Onboard Photos: Are They Really THAT Big of a Deal?

If you haven’t already read about fellow blogger Matthew getting kicked off a United Airlines flight, I encourage you to do so.

The short version of his story is that he took a picture of his BusinessFirst seating area (the IFE monitor), a flight attendant advised he couldn’t take any pictures of the cabin and a bit later while still at the gate, he attempted to explain why he was doing so. The flight attendant allegedly didn’t want to hear an explanation and before the flight left, a Global Services representative pulled him off the flight mentioning, “the captain is not comfortable with you on this flight.”

There’s a lot more to his story and his post has created a lively discussion in the comments. But I want to focus on the policy itself. In his post, Matthew offers a picture of the onboard photo and video policy listed in the Hemispheres magazine. It reads:

The use of still and video cameras, film or digital, including any cellular or other devices that have this capability, is permitted only for recording personal events. Photography or audio or video recording of other customers without their express prior consent is strictly prohibited. Also, unauthorized photography or audio or video recording of airline personnel, aircraft equipment or procedures is always prohibited. Any photography (video or still) or voice or audio recording or transmission while on any United Airlines aircraft is strictly prohibited, except to the extent specifically permitted by United Airlines.

I certainly understand not capturing crew or other passengers without their consent, but other parts of the policy seem open to interpretation. What does United consider a “personal event?”  For me, capturing a picture of the seat I’m about to sit in qualifies. And the meals I eat in premium cabins and report about on this blog are certainly personal events.

I understand why some photos would cause alarm (exit doors, galley equipment and some flight deck pics), but I just don’t see an issue with those specifically related to a passenger’s in-flight experience.

I happen to have been stopped by two Federal Air Marshals upon deplaning a flight at JFK after a passenger alerted the crew I was taking pictures and video. They were incredibly polite and professional, and after explaining my intent, showing what I captured and providing a business card, they were satisfied and let me keep my images. I’m sorry Matthew didn’t get the same courtesy of a proper investigation.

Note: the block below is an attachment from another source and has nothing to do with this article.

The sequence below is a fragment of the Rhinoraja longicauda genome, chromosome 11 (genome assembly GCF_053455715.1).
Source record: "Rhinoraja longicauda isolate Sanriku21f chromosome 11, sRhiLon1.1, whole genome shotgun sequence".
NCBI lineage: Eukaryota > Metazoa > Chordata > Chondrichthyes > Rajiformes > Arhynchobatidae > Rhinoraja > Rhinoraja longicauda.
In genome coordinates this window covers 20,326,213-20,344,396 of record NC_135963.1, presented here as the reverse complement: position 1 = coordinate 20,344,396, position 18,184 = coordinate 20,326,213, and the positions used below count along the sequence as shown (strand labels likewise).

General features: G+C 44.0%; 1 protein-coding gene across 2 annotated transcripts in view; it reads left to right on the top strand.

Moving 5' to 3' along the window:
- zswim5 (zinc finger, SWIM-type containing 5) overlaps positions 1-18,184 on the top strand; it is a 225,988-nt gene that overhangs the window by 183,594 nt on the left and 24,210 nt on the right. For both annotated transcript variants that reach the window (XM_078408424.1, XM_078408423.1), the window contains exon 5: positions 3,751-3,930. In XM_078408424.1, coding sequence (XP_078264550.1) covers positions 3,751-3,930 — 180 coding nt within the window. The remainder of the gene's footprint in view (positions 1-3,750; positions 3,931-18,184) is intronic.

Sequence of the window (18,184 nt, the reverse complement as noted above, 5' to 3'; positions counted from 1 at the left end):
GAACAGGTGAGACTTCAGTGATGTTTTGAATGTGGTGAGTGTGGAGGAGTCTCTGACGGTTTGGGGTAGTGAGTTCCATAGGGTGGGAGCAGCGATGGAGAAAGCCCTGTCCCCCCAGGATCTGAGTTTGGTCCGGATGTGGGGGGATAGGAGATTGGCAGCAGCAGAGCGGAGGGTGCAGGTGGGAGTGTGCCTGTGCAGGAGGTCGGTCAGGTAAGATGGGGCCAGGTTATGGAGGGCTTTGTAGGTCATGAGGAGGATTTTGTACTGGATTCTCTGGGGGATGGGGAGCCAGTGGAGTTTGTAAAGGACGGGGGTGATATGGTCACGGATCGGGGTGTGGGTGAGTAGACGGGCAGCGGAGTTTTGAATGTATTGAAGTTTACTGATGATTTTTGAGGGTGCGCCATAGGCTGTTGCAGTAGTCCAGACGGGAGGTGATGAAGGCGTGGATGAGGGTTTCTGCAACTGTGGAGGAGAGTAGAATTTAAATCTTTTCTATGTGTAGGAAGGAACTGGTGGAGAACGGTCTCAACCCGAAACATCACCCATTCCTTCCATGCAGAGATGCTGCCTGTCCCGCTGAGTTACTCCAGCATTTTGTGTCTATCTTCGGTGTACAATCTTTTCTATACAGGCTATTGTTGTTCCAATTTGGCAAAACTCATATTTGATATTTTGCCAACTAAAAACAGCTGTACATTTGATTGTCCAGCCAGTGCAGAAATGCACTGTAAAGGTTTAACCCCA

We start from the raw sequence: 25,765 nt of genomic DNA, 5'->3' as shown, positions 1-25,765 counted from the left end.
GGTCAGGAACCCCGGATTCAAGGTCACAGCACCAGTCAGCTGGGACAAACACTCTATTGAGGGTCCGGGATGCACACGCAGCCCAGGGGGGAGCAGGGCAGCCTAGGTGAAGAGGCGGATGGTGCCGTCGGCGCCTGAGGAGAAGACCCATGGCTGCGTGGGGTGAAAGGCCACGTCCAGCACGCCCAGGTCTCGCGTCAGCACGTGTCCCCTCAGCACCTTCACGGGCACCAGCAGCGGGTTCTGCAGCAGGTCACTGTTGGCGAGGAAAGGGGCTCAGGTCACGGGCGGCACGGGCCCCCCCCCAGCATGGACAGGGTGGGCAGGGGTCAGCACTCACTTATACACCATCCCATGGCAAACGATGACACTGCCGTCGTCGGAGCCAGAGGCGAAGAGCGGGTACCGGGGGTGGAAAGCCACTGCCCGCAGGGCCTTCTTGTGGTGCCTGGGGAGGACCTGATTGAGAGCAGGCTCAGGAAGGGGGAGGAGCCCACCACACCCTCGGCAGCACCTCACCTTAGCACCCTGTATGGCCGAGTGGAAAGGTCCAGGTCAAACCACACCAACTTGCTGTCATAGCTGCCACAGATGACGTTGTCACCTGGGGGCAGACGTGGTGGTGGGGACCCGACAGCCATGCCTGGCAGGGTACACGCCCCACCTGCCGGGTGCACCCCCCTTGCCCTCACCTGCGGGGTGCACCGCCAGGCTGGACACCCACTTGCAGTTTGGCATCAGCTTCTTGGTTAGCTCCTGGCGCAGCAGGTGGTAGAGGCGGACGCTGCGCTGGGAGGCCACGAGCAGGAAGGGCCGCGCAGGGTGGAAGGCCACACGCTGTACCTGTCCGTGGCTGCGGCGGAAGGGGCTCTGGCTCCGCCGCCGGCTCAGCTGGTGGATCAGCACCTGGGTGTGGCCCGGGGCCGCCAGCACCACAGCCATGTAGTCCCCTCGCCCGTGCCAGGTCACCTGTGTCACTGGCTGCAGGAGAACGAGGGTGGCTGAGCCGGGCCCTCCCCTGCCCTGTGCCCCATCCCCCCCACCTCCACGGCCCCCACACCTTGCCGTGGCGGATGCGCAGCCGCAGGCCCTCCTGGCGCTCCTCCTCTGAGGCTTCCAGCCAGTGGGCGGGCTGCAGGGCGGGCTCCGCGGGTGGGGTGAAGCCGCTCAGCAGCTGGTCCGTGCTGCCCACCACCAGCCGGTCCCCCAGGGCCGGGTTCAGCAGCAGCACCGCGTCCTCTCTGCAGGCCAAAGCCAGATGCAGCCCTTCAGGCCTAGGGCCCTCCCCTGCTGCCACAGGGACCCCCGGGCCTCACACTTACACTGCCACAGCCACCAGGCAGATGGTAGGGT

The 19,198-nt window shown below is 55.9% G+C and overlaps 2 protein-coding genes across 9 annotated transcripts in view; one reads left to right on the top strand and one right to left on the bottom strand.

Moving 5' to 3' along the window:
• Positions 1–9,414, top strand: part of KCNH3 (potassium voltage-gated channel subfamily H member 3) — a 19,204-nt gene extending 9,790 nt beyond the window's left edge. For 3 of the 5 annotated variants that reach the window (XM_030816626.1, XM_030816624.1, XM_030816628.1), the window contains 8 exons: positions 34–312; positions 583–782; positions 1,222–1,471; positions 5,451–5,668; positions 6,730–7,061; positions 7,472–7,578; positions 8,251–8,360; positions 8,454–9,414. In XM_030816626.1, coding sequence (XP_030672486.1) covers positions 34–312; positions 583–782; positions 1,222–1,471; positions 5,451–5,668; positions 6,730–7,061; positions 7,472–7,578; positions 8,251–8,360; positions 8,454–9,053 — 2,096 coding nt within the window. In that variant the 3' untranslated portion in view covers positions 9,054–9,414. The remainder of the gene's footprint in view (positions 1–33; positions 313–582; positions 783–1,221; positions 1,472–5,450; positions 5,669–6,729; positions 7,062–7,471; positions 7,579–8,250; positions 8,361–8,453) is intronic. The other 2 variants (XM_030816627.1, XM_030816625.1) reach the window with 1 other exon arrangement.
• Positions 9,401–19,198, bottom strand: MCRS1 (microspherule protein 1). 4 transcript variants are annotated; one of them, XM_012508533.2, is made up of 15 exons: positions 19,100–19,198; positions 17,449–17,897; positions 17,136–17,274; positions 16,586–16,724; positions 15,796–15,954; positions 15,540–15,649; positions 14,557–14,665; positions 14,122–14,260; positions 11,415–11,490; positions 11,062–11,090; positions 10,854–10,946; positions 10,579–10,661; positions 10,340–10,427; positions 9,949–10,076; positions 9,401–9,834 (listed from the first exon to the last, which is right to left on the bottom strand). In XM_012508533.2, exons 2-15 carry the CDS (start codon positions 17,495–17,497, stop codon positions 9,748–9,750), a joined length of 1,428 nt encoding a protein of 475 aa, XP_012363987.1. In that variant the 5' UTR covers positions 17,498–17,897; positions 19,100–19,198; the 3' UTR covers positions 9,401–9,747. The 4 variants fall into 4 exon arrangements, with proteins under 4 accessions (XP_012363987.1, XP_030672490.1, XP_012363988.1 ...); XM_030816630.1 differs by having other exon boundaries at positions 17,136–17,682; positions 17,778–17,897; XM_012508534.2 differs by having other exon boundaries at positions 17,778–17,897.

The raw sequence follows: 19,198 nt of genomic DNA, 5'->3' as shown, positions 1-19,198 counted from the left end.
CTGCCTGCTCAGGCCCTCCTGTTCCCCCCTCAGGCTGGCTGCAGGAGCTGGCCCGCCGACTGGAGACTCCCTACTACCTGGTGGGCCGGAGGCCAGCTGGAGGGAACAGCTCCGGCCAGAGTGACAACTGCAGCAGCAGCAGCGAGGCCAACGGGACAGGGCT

Is United’s policy warranted? Yes, but I think proper discretion on the part of both passengers and crew members is essential.

Related posts:

My ‘Run-In’ With Two Federal Air Marshals

Thrown Off a United Airlines Flight for Taking Pictures


  1. Personally, just another reason UAL will never get any of my business. Total amateur hour on their part. I’ve never had AA or DL give me any issues with taking any pictures on flights.

  2. These old crone sky hags really need a smack down. They are lucky that we actually accept most of their crap when we fly so they can keep their jobs. Crop dust this…..

    • @aadvantagegeek: Not yet, as far as I know. A Twitter follower said they reached out to Matthew. I’m greatly looking forward to the follow-up post(s).

  3. Not defending United by any means but the guy used the word “terrorist” when talking to a flight attendant right before takeoff. You left that out either by accident (which is careless) or intentional (which is misleading).

    As for the purpose of your post – pictures on planes – provided one doesn’t take pictures of others, disturb others with constant photo flash, or take pictures of “sensitive” areas of the plane, why shouldn’t we be able to take pictures? In this day and age of Instagram, facebook, and twitter, there is a remarkably broad area of photography that contitutes “personal events.”. Flying in first or business (especially as a blogger with some 1st Amendment protections) and publishing about that experience could very well be personal.